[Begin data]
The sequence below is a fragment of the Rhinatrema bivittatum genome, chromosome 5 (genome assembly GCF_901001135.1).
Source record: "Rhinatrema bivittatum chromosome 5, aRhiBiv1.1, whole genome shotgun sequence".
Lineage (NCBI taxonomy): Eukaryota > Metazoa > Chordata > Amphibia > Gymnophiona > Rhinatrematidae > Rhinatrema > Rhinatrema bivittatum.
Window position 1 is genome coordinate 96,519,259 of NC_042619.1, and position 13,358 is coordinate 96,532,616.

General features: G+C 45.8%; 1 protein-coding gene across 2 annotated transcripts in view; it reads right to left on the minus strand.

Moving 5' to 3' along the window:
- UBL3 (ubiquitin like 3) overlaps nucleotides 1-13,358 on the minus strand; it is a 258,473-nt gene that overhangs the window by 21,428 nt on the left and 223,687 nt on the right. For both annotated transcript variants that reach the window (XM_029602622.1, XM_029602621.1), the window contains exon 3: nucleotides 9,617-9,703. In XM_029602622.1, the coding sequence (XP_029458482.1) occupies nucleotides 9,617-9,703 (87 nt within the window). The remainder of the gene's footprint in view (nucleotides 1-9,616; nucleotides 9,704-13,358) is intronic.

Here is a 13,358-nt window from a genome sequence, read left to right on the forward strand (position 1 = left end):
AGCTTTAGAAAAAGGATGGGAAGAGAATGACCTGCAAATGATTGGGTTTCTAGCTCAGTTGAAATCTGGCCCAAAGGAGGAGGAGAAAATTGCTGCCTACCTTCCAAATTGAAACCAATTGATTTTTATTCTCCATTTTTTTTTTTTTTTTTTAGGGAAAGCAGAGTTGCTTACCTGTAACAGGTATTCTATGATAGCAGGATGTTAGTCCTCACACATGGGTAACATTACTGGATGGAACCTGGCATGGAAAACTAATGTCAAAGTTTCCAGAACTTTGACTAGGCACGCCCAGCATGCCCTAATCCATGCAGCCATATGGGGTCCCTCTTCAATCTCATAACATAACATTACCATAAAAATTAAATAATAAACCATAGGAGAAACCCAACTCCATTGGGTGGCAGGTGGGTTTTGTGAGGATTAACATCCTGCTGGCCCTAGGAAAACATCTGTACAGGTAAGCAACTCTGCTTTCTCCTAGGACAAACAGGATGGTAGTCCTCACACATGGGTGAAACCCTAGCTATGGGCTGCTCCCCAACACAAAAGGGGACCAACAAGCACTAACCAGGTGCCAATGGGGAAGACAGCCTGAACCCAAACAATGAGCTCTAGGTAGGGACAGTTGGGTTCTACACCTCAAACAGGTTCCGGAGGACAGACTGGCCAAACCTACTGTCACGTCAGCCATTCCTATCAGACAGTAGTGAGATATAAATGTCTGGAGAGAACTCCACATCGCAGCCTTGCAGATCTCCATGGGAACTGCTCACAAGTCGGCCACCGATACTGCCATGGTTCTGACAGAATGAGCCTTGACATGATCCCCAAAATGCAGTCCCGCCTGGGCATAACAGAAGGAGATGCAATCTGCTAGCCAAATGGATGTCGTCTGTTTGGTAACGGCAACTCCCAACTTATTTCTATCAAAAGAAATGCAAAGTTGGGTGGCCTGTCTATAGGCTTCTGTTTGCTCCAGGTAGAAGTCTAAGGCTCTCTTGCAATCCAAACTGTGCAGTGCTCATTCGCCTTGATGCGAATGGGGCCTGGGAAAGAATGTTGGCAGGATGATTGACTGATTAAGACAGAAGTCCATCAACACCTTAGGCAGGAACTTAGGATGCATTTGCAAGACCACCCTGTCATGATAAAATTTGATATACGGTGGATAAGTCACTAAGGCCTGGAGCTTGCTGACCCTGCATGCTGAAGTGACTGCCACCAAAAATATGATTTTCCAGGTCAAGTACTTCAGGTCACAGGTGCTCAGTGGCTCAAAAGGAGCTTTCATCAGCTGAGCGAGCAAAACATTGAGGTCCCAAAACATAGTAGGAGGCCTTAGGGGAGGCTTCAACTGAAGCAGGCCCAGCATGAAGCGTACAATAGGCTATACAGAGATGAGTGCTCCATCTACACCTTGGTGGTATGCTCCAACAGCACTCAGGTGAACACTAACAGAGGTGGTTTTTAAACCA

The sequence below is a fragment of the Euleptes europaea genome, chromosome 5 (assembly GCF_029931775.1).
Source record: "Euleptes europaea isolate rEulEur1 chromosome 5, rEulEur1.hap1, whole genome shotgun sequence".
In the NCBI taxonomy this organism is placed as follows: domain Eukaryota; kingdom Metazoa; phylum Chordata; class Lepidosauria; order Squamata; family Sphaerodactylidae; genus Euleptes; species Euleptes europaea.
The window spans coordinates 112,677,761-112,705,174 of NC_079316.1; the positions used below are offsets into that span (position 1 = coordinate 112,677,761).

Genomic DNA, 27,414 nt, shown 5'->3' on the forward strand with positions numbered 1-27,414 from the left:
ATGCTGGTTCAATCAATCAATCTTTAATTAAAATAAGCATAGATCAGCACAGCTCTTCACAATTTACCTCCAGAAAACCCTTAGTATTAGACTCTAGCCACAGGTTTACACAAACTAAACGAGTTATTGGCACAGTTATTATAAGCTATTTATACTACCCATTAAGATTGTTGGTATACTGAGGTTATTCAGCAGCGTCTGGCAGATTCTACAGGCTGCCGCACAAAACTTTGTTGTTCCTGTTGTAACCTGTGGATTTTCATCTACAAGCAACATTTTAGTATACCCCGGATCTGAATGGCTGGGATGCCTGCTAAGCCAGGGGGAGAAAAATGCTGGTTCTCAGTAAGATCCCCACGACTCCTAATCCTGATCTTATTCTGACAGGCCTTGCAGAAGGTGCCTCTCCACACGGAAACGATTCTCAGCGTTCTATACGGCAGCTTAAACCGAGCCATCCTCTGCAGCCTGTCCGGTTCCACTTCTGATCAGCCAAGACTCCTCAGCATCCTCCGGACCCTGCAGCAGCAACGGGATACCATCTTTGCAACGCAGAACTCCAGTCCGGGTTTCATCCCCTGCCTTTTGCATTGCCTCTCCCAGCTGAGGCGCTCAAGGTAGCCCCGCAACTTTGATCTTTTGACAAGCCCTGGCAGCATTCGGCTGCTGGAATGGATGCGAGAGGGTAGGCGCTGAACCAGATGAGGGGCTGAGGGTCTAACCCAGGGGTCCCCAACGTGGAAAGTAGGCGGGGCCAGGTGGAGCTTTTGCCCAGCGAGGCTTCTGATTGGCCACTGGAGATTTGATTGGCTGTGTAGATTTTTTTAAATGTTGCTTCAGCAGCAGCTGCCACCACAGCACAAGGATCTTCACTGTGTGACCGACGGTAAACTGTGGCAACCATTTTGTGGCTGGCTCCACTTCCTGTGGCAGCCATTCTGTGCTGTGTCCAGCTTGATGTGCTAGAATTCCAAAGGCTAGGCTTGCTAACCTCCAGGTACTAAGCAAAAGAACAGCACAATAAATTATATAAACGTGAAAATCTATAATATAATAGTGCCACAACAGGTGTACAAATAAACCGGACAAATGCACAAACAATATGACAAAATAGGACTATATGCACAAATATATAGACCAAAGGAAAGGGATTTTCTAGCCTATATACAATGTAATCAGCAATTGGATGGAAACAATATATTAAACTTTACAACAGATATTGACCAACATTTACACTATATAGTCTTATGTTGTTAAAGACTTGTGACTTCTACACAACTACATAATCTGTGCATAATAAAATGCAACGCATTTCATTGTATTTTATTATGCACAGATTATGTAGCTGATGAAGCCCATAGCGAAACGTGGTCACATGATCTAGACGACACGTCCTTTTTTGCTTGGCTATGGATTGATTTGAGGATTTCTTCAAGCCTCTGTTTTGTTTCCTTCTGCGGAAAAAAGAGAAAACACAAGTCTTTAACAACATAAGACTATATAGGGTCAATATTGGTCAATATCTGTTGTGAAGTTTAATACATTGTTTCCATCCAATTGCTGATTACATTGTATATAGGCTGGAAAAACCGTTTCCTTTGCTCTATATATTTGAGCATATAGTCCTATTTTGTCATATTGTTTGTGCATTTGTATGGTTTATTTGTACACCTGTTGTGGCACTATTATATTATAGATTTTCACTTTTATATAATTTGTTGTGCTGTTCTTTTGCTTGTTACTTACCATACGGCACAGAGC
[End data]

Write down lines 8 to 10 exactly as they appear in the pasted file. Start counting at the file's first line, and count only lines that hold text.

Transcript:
Here is a 13,358-nt window from a genome sequence, read left to right on the forward strand (position 1 = left end):
AGCTTTAGAAAAAGGATGGGAAGAGAATGACCTGCAAATGATTGGGTTTCTAGCTCAGTTGAAATCTGGCCCAAAGGAGGAGGAGAAAATTGCTGCCTACCTTCCAAATTGAAACCAATTGATTTTTATTCTCCATTTTTTTTTTTTTTTTTTAGGGAAAGCAGAGTTGCTTACCTGTAACAGGTATTCTATGATAGCAGGATGTTAGTCCTCACACATGGGTAACATTACTGGATGGAACCTGGCATGGAAAACTAATGTCAAAGTTTCCAGAACTTTGACTAGGCACGCCCAGCATGCCCTAATCCATGCAGCCATATGGGGTCCCTCTTCAATCTCATAACATAACATTACCATAAAAATTAAATAATAAACCATAGGAGAAACCCAACTCCATTGGGTGGCAGGTGGGTTTTGTGAGGATTAACATCCTGCTGGCCCTAGGAAAACATCTGTACAGGTAAGCAACTCTGCTTTCTCCTAGGACAAACAGGATGGTAGTCCTCACACATGGGTGAAACCCTAGCTATGGGCTGCTCCCCAACACAAAAGGGGACCAACAAGCACTAACCAGGTGCCAATGGGGAAGACAGCCTGAACCCAAACAATGAGCTCTAGGTAGGGACAGTTGGGTTCTACACCTCAAACAGGTTCCGGAGGACAGACTGGCCAAACCTACTGTCACGTCAGCCATTCCTATCAGACAGTAGTGAGATATAAATGTCTGGAGAGAACTCCACATCGCAGCCTTGCAGATCTCCATGGGAACTGCTCACAAGTCGGCCACCGATACTGCCATGGTTCTGACAGAATGAGCCTTGACATGATCCCCAAAATGCAGTCCCGCCTGGGCATAACAGAAGGAGATGCAATCTGCTAGCCAAATGGATGTCGTCTGTTTGGTAACGGCAACTCCCAACTTATTTCTATCAAAAGAAATGCAAAGTTGGGTGGCCTGTCTATAGGCTTCTGTTTGCTCCAGGTAGAAGTCTAAGGCTCTCTTGCAATCCAAACTGTGCAGTGCTCATTCGCCTTGATGCGAATGGGGCCTGGGAAAGAATGTTGGCAGGATGATTGACTGATTAAGACAGAAGTCCATCAACACCTTAGGCAGGAACTTAGGATGCATTTGCAAGACCACCCTGTCATGATAAAATTTGATATACGGTGGATAAGTCACTAAGGCCTGGAGCTTGCTGACCCTGCATGCTGAAGTGACTGCCACCAAAAATATGATTTTCCAGGTCAAGTACTTCAGGTCACAGGTGCTCAGTGGCTCAAAAGGAGCTTTCATCAGCTGAGCGAGCAAAACATTGAGGTCCCAAAACATAGTAGGAGGCCTTAGGGGAGGCTTCAACTGAAGCAGGCCCAGCATGAAGCGTACAATAGGCTATACAGAGATGAGTGCTCCATCTACACCTTGGTGGTATGCTCCAACAGCACTCAGGTGAACACTAACAGAGGTGGTTTTTAAACCA

The sequence below is a fragment of the Euleptes europaea genome, chromosome 5 (assembly GCF_029931775.1).